The Sanskrit word prana signifies the spirit and has various English meanings including “breath ... life ... energy”. Yogic breathing techniques may be stimulating and create energy, such as Ujjayi breathing, while other techniques may be calming and create balance, such as Bhastrika breathing. Accordingly, the ability to rhythmically control the breath through inhalation, exhalation, and retention in an effort to reach a pure mind is important; mastering the breath squelches cravings and distractions in the mind and fosters control over the senses, leading to a state of concentration.

A mind that is clear and free from thoughts and cravings may be considered pure: carefree, motionless, and mindless; this mind is ready for concentration, meditation, and self-examination (Iyengar). Reaching this state is important because concentration restores tranquility in the mind.


The physical postures, known in Sanskrit as asanas, positively alter “flexibility, strength, coordination, balance, and circulation” of the musculoskeletal system. Each posture was created to serve a purpose: an exercise of a distinct body part. Other physical training tools are unnecessary, as the body and its limbs provide the required tools. As a result, postures can be weight-bearing, stabilizing, or mobilizing.

While the postures benefit the body physically, they also benefit the mind. For example, physical postures can stimulate psychological and emotional responses and can change energy levels. Postures can be sequenced to induce a variety of effects, such as to ground, soothe, stimulate, or revitalize one’s energy level. Specifically, forward bends have a calming or soothing effect; backbends and inversions are invigorating, and balancing postures help develop psycho-emotional poise and strength.


Once the body, the mind, and the senses have been stilled through the physical postures and the concentrated breath work, meditation can begin. Meditation is an advanced state of contemplation reached through sustained concentration over a period of time. In the deepest state of meditation, the body and the senses are relaxed, and the mind is alert but not distracted.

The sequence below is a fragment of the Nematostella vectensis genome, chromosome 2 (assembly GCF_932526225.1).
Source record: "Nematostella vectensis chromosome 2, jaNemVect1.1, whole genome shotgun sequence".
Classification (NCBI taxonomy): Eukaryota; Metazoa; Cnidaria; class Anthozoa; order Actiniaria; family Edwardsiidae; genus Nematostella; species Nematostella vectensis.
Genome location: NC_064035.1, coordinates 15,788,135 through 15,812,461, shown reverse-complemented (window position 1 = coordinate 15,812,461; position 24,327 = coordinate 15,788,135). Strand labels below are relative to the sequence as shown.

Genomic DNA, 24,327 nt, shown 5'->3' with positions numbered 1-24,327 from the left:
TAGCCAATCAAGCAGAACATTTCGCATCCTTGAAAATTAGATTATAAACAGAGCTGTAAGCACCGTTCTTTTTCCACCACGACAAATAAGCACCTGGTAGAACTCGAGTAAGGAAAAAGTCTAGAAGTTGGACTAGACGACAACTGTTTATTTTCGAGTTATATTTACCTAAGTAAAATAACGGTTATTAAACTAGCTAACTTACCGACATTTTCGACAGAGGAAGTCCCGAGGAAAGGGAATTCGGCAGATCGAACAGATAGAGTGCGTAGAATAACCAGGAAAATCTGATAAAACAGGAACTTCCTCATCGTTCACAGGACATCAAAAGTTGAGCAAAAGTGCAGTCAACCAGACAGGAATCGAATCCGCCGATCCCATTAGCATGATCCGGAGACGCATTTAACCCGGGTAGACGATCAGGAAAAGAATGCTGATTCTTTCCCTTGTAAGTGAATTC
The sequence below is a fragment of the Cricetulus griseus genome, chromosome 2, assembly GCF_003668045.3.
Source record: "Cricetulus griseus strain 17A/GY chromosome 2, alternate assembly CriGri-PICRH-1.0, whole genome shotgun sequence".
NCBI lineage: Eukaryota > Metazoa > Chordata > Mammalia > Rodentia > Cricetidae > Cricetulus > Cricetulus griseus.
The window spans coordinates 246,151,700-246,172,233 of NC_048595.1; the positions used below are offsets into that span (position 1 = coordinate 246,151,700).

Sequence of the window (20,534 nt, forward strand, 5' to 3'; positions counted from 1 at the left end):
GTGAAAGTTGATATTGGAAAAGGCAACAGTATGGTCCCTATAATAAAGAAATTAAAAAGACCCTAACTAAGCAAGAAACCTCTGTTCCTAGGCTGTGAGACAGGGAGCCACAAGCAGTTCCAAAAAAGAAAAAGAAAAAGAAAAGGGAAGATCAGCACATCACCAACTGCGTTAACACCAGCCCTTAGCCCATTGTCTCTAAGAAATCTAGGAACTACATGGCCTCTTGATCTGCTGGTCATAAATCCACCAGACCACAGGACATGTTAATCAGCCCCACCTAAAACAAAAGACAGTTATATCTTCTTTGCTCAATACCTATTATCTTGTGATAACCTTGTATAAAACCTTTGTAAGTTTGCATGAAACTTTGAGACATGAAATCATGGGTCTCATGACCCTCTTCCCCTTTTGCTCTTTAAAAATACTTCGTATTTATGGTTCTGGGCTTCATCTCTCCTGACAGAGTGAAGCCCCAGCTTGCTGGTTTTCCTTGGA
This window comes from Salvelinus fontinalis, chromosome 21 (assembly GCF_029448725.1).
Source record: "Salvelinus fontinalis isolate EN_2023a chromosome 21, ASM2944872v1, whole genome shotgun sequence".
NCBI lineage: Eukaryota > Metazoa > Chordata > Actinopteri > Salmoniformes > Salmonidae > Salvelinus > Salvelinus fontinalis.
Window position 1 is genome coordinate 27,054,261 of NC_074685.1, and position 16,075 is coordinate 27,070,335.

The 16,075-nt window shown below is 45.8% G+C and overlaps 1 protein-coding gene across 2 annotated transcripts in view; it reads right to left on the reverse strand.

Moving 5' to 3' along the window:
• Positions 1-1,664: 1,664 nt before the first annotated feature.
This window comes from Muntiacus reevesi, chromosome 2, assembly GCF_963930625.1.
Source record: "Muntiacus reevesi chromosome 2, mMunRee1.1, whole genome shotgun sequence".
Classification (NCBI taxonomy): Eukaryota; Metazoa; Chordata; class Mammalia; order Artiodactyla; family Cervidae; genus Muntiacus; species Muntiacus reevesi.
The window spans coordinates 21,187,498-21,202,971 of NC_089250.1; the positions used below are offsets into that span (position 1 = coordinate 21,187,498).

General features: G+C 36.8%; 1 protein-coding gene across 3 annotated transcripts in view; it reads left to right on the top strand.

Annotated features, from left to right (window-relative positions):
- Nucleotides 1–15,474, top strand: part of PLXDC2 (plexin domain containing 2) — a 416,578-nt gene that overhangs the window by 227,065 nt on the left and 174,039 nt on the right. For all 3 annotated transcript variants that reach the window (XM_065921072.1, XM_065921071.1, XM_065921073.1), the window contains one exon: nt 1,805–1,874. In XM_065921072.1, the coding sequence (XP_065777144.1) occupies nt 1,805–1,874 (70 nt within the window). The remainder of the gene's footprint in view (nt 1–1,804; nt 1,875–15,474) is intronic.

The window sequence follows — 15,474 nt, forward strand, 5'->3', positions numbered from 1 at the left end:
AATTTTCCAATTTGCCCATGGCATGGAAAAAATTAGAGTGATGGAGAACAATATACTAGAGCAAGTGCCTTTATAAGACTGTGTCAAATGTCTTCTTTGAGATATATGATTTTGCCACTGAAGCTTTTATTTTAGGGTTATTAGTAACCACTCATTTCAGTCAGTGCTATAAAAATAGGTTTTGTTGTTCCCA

Current scientific research has confirmed what ancient yogis have thought for centuries: practicing yoga may reduce certain forms of pain, improve quality of life, reduce stress, and relieve symptoms of a number of psychological disorders.

There has been an abundance of studies examining yoga as an effective clinical treatment intervention for psychological and physiological concerns. Khalsa completed an extensive review of the literature examining all of the clinical studies published that used yoga as a therapeutic intervention for psychological and physiological concerns. He found that there is some evidence to support the use of yoga as a treatment intervention for popular physical health concerns, such as cardiovascular and respiratory conditions, as well as for mental health conditions such as depression, anxiety, and addiction (Khalsa, 2004).

Yoga is an effective method for reducing muscular tension, which may precipitate pain, and therefore, may have important therapeutic implications for a variety of issues such as chronic pain and headaches. Yoga appears to have benefits in treating internalizing disorders, such as anxiety and depression. Additionally, yoga has been shown to be effective in reducing anxiety symptoms in specific populations. Findings also suggested that a 60-minute yoga session inexperienced practitioners is acutely associated with a 27% increase in GABA levels, an inhibitory neurotransmitter that induces relaxation and reduces stress and anxiety.